Guest post by Dr Daniel Bryant ACCS Trainee

There is no disease more conducive to clinical humility than aneurysm of the aorta.

William Osler

This a diagnosis you do not want to miss. Up to a 1/ 3 are though and this can lead to serious morbidity or even death. You need to stay vigilant and know when to include it in your differential diagnosis and investigate further. Luckily we have guidelines to help with this (below).

Definition of aortic dissection  “ A breach in the integrity of the aortic wall allowing blood to burst into the media of the aorta which is then spilt into two layers, creating a ‘false lumen’ alongside the true lumen.”

Risk Factors for Dissection of the Thoracic Aorta
  • Hypertension (80% of cases)
  • Connective tissue disease – Marfans,
  • Ehlers-Danlos syndrome
  • Known aortic aneurysm
  • Aortic coarctation
  • Bicuspid aortic valve
  • Previous aortic surgery
  • Trauma – either blunt chest trauma or iatrogenic
  • Pregnancy (usually 3 rd trimester)


Stanford System is more commonly used as more attuned to management strategy. Distinction between A and B is involvement/sparing of the ascending aorta. Type A dissections are the ones we can’t afford to miss in the ED with a mortality of 1-2% per hour for the first 24-48hrs, 75% at two weeks and 90% at a year.



Highly variable depending on site of dissection:

  • Chest/back pain
    • Sudden and central
    • Severe and typically ‘tearing’ or ‘ripping’
    • Often migratory – Chest then arm then abdomen
    • Anterior chest pain typically associated with ascending aorta dissections, back pain with descending aorta dissections  –
    • Potential for cardiac ischaemia (typically inferior MI) if coronary artery involvement
    • The pain experienced can be transient and patient appears pain free in the department.
    • A significant proportion of patients have no pain – then you have to use the symptoms below
  • Collapse/syncope
  • Neurological deficits (carotid artery involvement)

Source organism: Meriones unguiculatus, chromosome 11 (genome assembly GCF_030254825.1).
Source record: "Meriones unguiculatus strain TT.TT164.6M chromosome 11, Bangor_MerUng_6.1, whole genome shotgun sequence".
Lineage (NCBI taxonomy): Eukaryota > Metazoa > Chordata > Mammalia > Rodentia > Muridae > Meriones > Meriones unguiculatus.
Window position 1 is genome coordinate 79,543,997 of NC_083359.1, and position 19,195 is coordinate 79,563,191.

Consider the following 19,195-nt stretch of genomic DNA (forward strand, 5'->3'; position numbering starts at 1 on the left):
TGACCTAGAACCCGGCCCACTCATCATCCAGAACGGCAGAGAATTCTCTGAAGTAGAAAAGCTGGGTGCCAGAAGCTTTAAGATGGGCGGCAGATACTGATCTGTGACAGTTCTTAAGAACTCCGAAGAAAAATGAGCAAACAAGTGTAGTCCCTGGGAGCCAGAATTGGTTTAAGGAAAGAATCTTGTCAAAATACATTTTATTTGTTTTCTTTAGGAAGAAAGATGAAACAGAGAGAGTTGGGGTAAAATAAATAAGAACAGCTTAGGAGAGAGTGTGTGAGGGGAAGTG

• Paraplegia (spinal artery involvement)
  • Acute abdomen (mesenteric artery involvement)
  • Acute limb ischaemia – (usually leg due to common iliac involvement)
  • Renal failure (renal artery involvement)
  • Cardiac arrest

Clinical Signs

Again highly variable depending on site of dissection.

  • Hypertension (usually , though hypotension seen if frank rupture, AR or pericardial tamponade)
  • Unequal arm pulses
  • Systolic BP differential
  • Focal neurological deficit
  • AR murmur (if proximal extension of type A)
  • Signs of pericardial tamponade (if proximal extension of type A)
  • Shock
  • Absence of any or all of these signs will not exclude the diagnosis

Initial Investigations

  • ECG -Useful to look for alternative diagnosis (e.g. ACS) but ST elevation may be part of the dissection process.
  • Chest X-Ray
    • May be normal
    • Broadening of upper mediastinum
    • Irregular, widened aortic contour
    • Pleural effusion (L>R)
    • Depression of L main bronchus
    • Inward displacement of  aortic atherosclerotic calcification

Chest X-ray showing Aortic Dissection


Aortic Imaging

CT angiography is generally the investigation of choice – Specificity and sensitivity of  CTA approach 100%

TOE and MRI generally less readily available in ED. You might pick up a dissection flap on TTE but this isn’t sensitive enough to rule out dissection.

CTA showing aneurysmal dilation and a dissection of the ascending aorta (Type A)


  • Time is critical – Early mortality for acute dissection is approx 1-2% per hour. 
  • Analgesia – IV opiates.
  • Blood pressure control if hypertensive – Typically labetalol to maintain a systolic BP below 120mmHg.
  • If you suspect Aortic Dissection you might want to start the above treatments while you are waiting for your emergency CTA.
  • Discussion withcardiothoracic centre in all cases:
    • Type A dissections require urgent surgical repair
    • Type B dissections generally managed medically
    • Our local centre is Bristol Royal Infirmary

Summary of Important Points

  • Clinical signs and symptoms can be highly variable.
  • Have a low threshold for dedicated aortic imaging if the diagnosis is suspected.
  • Prompt discussion with cardiothoracics once diagnosis established.
  • If you do not think of a diagnosis you will not make it.
  • Always have a low index of clinical suspicion in patients with chest/back pain particularly if known risk factors present.
  • New departmental guidelines on managing potential aortic dissections available now via ED guidelines website (intranet only, sorry) but you can check this article out for the gist and an excellent algorithm.

Other resources: